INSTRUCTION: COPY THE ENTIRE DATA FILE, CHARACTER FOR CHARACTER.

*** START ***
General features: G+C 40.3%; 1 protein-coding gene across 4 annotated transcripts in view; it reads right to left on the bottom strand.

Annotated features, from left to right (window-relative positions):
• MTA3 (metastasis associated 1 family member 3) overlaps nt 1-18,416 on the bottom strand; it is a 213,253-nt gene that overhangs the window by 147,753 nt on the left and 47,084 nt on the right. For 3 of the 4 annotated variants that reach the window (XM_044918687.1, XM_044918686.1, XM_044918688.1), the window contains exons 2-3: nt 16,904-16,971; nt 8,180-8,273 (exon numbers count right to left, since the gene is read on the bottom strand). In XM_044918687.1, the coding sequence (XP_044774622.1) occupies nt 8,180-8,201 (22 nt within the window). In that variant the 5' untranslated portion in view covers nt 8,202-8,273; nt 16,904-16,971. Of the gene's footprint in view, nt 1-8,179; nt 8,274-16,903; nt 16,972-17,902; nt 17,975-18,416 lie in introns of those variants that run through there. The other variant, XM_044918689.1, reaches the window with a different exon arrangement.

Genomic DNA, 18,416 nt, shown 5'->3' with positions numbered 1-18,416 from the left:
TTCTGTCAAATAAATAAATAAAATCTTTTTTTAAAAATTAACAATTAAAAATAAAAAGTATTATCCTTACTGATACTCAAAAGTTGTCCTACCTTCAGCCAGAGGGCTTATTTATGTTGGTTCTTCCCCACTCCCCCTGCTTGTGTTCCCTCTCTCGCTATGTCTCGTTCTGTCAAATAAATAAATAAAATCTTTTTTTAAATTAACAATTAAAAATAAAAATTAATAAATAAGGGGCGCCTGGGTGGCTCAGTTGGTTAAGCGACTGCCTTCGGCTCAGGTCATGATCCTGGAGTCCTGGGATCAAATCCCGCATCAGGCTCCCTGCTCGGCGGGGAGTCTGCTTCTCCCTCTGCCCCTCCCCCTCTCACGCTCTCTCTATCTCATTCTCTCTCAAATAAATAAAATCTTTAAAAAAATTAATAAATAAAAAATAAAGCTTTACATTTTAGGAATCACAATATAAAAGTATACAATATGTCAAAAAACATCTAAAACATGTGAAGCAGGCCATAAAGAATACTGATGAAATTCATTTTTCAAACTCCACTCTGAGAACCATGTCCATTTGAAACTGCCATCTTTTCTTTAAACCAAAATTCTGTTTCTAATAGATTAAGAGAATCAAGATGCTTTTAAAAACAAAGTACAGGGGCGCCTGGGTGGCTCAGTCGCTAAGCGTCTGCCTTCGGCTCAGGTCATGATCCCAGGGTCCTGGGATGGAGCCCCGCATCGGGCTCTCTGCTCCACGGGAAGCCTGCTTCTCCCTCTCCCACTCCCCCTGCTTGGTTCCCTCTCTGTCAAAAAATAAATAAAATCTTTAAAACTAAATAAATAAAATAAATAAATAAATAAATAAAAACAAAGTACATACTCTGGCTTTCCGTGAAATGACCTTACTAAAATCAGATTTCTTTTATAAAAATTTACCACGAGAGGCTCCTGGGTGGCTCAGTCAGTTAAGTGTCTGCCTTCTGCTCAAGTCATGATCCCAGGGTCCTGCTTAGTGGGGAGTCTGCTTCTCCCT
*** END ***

General features: G+C 40.3%; 1 protein-coding gene across 4 annotated transcripts in view; it reads right to left on the bottom strand.

Annotated features, from left to right (window-relative positions):
• MTA3 (metastasis associated 1 family member 3) overlaps nt 1-18,416 on the bottom strand; it is a 213,253-nt gene that overhangs the window by 147,753 nt on the left and 47,084 nt on the right. For 3 of the 4 annotated variants that reach the window (XM_044918687.1, XM_044918686.1, XM_044918688.1), the window contains exons 2-3: nt 16,904-16,971; nt 8,180-8,273 (exon numbers count right to left, since the gene is read on the bottom strand). In XM_044918687.1, the coding sequence (XP_044774622.1) occupies nt 8,180-8,201 (22 nt within the window). In that variant the 5' untranslated portion in view covers nt 8,202-8,273; nt 16,904-16,971. Of the gene's footprint in view, nt 1-8,179; nt 8,274-16,903; nt 16,972-17,902; nt 17,975-18,416 lie in introns of those variants that run through there. The other variant, XM_044918689.1, reaches the window with a different exon arrangement.

Genomic DNA, 18,416 nt, shown 5'->3' with positions numbered 1-18,416 from the left:
TTCTGTCAAATAAATAAATAAAATCTTTTTTTAAAAATTAACAATTAAAAATAAAAAGTATTATCCTTACTGATACTCAAAAGTTGTCCTACCTTCAGCCAGAGGGCTTATTTATGTTGGTTCTTCCCCACTCCCCCTGCTTGTGTTCCCTCTCTCGCTATGTCTCGTTCTGTCAAATAAATAAATAAAATCTTTTTTTAAATTAACAATTAAAAATAAAAATTAATAAATAAGGGGCGCCTGGGTGGCTCAGTTGGTTAAGCGACTGCCTTCGGCTCAGGTCATGATCCTGGAGTCCTGGGATCAAATCCCGCATCAGGCTCCCTGCTCGGCGGGGAGTCTGCTTCTCCCTCTGCCCCTCCCCCTCTCACGCTCTCTCTATCTCATTCTCTCTCAAATAAATAAAATCTTTAAAAAAATTAATAAATAAAAAATAAAGCTTTACATTTTAGGAATCACAATATAAAAGTATACAATATGTCAAAAAACATCTAAAACATGTGAAGCAGGCCATAAAGAATACTGATGAAATTCATTTTTCAAACTCCACTCTGAGAACCATGTCCATTTGAAACTGCCATCTTTTCTTTAAACCAAAATTCTGTTTCTAATAGATTAAGAGAATCAAGATGCTTTTAAAAACAAAGTACAGGGGCGCCTGGGTGGCTCAGTCGCTAAGCGTCTGCCTTCGGCTCAGGTCATGATCCCAGGGTCCTGGGATGGAGCCCCGCATCGGGCTCTCTGCTCCACGGGAAGCCTGCTTCTCCCTCTCCCACTCCCCCTGCTTGGTTCCCTCTCTGTCAAAAAATAAATAAAATCTTTAAAACTAAATAAATAAAATAAATAAATAAATAAATAAAAACAAAGTACATACTCTGGCTTTCCGTGAAATGACCTTACTAAAATCAGATTTCTTTTATAAAAATTTACCACGAGAGGCTCCTGGGTGGCTCAGTCAGTTAAGTGTCTGCCTTCTGCTCAAGTCATGATCCCAGGGTCCTGCTTAGTGGGGAGTCTGCTTCTCCCT